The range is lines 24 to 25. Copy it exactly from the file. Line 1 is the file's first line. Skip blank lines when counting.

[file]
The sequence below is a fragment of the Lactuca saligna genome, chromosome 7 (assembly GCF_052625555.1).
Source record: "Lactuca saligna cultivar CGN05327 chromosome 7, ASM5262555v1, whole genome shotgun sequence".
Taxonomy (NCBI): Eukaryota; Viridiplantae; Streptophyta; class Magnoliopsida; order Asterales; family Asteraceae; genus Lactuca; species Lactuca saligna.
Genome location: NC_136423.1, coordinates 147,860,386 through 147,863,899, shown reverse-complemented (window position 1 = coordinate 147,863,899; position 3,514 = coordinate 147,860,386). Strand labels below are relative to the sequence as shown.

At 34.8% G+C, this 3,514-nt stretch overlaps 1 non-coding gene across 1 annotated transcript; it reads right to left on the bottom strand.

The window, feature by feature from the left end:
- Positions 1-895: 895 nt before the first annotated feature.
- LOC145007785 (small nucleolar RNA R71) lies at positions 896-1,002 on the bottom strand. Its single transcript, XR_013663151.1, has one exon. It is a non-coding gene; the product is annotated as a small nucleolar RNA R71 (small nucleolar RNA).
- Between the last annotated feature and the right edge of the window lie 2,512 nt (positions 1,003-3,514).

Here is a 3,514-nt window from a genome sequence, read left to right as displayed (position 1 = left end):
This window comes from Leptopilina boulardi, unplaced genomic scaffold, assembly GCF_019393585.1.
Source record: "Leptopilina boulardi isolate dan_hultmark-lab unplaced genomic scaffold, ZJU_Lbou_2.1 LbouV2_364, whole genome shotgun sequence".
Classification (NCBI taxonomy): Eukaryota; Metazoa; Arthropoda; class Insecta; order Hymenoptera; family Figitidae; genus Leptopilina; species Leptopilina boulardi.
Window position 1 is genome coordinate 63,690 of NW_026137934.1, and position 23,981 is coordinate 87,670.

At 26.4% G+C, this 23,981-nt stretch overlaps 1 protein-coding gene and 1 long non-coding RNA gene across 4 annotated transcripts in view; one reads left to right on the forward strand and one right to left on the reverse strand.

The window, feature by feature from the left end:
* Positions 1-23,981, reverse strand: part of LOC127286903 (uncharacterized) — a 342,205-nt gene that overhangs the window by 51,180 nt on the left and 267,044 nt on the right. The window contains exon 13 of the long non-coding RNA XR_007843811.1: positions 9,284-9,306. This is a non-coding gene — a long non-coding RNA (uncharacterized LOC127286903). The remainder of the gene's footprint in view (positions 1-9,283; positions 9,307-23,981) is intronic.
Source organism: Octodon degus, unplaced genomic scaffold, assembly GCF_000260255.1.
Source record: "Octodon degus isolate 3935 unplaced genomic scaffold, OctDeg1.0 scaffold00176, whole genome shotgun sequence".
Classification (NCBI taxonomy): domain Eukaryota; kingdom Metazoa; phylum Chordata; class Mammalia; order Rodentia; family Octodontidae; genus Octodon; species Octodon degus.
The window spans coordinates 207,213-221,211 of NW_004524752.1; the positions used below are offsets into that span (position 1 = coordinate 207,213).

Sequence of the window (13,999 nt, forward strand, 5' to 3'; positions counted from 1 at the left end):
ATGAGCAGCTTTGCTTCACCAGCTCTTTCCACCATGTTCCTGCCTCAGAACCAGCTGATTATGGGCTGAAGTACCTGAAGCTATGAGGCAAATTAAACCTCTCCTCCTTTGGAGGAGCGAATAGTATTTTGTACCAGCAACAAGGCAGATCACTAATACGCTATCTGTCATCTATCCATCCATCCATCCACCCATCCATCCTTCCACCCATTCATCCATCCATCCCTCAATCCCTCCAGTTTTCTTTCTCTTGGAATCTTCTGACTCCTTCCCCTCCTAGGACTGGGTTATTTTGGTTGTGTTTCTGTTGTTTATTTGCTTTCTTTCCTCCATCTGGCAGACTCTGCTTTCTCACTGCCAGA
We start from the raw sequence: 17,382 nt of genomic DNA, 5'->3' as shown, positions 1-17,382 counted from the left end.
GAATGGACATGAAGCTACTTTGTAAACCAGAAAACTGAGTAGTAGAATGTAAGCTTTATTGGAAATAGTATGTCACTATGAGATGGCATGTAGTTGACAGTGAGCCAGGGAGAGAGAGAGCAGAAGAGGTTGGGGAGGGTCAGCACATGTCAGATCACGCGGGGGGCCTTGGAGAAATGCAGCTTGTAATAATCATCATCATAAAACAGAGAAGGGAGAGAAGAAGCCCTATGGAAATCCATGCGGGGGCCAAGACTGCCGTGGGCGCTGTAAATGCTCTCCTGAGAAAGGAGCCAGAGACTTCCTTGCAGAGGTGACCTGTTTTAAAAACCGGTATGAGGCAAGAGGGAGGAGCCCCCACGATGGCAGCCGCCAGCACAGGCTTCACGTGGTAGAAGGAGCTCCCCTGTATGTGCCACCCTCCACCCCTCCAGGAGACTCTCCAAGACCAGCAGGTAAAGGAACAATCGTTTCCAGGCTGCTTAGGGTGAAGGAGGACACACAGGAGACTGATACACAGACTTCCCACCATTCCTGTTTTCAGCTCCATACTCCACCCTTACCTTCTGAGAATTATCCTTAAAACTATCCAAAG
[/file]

We start from the raw sequence: 17,382 nt of genomic DNA, 5'->3' as shown, positions 1-17,382 counted from the left end.
GAATGGACATGAAGCTACTTTGTAAACCAGAAAACTGAGTAGTAGAATGTAAGCTTTATTGGAAATAGTATGTCACTATGAGATGGCATGTAGTTGACAGTGAGCCAGGGAGAGAGAGAGCAGAAGAGGTTGGGGAGGGTCAGCACATGTCAGATCACGCGGGGGGCCTTGGAGAAATGCAGCTTGTAATAATCATCATCATAAAACAGAGAAGGGAGAGAAGAAGCCCTATGGAAATCCATGCGGGGGCCAAGACTGCCGTGGGCGCTGTAAATGCTCTCCTGAGAAAGGAGCCAGAGACTTCCTTGCAGAGGTGACCTGTTTTAAAAACCGGTATGAGGCAAGAGGGAGGAGCCCCCACGATGGCAGCCGCCAGCACAGGCTTCACGTGGTAGAAGGAGCTCCCCTGTATGTGCCACCCTCCACCCCTCCAGGAGACTCTCCAAGACCAGCAGGTAAAGGAACAATCGTTTCCAGGCTGCTTAGGGTGAAGGAGGACACACAGGAGACTGATACACAGACTTCCCACCATTCCTGTTTTCAGCTCCATACTCCACCCTTACCTTCTGAGAATTATCCTTAAAACTATCCAAAG